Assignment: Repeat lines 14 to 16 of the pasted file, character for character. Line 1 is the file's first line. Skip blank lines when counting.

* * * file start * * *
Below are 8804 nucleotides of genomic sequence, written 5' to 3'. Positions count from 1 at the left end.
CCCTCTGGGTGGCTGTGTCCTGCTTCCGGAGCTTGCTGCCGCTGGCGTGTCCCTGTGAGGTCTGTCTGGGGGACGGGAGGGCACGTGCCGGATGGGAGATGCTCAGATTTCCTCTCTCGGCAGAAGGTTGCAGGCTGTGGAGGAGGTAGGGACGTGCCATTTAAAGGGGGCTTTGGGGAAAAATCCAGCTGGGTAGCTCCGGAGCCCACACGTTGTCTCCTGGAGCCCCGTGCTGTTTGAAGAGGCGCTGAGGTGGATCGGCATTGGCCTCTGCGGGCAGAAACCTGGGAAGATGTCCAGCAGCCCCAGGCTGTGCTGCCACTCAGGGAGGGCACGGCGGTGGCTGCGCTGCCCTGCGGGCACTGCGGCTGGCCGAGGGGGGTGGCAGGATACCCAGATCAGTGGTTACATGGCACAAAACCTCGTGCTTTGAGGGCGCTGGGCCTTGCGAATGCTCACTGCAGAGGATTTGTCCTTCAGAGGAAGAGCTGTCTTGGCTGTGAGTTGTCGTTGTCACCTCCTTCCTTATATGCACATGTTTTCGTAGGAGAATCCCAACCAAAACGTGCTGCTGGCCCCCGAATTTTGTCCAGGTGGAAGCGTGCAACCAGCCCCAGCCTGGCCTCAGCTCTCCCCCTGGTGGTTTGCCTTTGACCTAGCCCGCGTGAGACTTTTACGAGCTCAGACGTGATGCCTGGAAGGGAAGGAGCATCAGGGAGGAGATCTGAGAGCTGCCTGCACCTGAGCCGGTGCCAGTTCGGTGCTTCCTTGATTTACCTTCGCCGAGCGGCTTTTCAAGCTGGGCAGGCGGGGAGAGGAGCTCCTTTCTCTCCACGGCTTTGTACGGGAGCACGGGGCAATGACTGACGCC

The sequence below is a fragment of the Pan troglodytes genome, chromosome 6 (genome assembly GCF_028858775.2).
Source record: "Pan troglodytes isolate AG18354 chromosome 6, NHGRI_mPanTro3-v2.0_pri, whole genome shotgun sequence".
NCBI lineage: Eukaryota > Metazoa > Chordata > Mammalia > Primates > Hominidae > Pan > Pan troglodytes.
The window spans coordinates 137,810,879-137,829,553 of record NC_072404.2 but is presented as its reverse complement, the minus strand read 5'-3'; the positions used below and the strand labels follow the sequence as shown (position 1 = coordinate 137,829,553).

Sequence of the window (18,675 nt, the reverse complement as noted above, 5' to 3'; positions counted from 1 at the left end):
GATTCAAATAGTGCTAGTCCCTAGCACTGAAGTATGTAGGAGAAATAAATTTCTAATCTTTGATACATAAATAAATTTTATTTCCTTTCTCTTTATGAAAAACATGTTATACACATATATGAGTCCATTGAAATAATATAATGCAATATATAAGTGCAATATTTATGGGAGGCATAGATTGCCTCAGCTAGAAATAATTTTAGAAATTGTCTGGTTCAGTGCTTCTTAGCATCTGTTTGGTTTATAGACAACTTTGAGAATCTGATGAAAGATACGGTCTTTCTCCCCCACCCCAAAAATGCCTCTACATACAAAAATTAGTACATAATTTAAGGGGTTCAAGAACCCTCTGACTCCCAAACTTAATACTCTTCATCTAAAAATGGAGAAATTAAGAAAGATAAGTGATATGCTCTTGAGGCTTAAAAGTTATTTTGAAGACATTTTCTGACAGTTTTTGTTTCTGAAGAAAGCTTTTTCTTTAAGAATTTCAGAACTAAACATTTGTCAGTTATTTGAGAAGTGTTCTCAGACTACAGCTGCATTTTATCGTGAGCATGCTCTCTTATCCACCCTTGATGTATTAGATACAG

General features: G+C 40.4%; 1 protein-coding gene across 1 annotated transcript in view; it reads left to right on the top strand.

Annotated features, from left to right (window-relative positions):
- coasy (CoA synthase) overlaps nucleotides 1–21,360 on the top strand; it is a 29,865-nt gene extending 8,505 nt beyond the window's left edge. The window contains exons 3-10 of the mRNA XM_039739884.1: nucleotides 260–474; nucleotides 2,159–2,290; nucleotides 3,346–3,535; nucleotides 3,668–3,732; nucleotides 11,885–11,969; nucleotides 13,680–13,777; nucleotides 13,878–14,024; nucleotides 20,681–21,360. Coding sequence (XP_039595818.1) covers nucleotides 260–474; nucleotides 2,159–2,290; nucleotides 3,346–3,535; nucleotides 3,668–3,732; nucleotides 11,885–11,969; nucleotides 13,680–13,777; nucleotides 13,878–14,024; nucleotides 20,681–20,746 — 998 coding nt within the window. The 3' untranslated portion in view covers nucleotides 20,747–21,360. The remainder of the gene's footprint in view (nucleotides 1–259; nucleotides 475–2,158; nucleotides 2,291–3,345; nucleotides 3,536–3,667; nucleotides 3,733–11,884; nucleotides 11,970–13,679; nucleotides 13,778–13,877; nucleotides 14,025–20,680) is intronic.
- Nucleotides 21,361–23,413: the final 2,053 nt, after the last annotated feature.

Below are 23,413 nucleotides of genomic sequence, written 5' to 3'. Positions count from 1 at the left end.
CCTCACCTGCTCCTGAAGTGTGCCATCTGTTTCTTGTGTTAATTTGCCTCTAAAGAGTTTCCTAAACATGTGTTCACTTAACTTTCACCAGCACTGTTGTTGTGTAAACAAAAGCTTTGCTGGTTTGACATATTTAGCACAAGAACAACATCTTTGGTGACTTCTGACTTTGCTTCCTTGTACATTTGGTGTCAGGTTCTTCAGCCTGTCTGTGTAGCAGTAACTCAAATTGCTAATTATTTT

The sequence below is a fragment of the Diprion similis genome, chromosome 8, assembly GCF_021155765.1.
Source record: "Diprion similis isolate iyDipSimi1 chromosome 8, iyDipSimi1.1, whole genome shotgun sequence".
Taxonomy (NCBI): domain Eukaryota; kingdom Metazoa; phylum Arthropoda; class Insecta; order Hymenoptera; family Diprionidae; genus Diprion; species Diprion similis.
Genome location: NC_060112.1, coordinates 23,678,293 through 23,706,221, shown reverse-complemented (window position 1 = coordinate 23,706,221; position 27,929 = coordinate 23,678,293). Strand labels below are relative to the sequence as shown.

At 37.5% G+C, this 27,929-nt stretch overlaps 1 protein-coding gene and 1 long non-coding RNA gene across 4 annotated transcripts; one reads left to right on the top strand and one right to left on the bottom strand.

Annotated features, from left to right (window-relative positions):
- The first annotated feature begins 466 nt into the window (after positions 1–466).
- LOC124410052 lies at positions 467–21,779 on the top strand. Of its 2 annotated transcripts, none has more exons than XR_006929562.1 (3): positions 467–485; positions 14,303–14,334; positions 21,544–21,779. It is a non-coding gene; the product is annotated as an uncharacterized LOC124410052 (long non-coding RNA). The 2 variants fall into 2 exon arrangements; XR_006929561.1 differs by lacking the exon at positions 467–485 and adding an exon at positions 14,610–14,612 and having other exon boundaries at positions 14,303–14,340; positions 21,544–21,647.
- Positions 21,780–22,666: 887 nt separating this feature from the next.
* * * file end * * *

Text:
CCTCACCTGCTCCTGAAGTGTGCCATCTGTTTCTTGTGTTAATTTGCCTCTAAAGAGTTTCCTAAACATGTGTTCACTTAACTTTCACCAGCACTGTTGTTGTGTAAACAAAAGCTTTGCTGGTTTGACATATTTAGCACAAGAACAACATCTTTGGTGACTTCTGACTTTGCTTCCTTGTACATTTGGTGTCAGGTTCTTCAGCCTGTCTGTGTAGCAGTAACTCAAATTGCTAATTATTTT

The sequence below is a fragment of the Diprion similis genome, chromosome 8, assembly GCF_021155765.1.
Source record: "Diprion similis isolate iyDipSimi1 chromosome 8, iyDipSimi1.1, whole genome shotgun sequence".